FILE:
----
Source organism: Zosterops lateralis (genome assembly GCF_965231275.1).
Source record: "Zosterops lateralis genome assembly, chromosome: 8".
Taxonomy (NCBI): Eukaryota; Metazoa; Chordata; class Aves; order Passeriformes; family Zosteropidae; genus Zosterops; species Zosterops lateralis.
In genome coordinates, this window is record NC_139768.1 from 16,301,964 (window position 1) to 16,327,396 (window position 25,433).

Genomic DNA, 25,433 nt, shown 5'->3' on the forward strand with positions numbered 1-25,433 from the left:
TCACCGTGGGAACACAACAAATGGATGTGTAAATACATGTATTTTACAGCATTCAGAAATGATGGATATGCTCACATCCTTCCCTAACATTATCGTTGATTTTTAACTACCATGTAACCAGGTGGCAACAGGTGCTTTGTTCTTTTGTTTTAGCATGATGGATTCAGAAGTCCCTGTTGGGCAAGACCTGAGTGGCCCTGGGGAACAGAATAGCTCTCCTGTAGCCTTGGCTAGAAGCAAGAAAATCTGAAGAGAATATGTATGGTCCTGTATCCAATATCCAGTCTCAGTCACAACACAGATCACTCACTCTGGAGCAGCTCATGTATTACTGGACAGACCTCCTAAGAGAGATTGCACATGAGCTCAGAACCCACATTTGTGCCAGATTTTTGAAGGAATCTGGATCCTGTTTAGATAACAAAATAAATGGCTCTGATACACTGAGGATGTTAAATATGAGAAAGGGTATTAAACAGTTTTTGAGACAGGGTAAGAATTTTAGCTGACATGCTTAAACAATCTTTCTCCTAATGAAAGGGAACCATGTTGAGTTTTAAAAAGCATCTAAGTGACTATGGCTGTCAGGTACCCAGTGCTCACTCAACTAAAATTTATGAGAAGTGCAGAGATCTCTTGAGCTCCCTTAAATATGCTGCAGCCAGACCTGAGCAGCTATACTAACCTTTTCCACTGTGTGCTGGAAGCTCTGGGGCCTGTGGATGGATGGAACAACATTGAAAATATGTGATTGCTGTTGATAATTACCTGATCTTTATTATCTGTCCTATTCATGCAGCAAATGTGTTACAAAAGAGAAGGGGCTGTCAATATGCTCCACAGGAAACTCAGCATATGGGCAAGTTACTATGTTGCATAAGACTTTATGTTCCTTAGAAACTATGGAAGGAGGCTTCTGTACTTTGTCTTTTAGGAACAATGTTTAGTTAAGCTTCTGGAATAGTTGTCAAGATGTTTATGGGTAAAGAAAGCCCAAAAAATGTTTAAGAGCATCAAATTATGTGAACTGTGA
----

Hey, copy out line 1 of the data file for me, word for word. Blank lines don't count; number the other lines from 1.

Source organism: Zosterops lateralis (genome assembly GCF_965231275.1).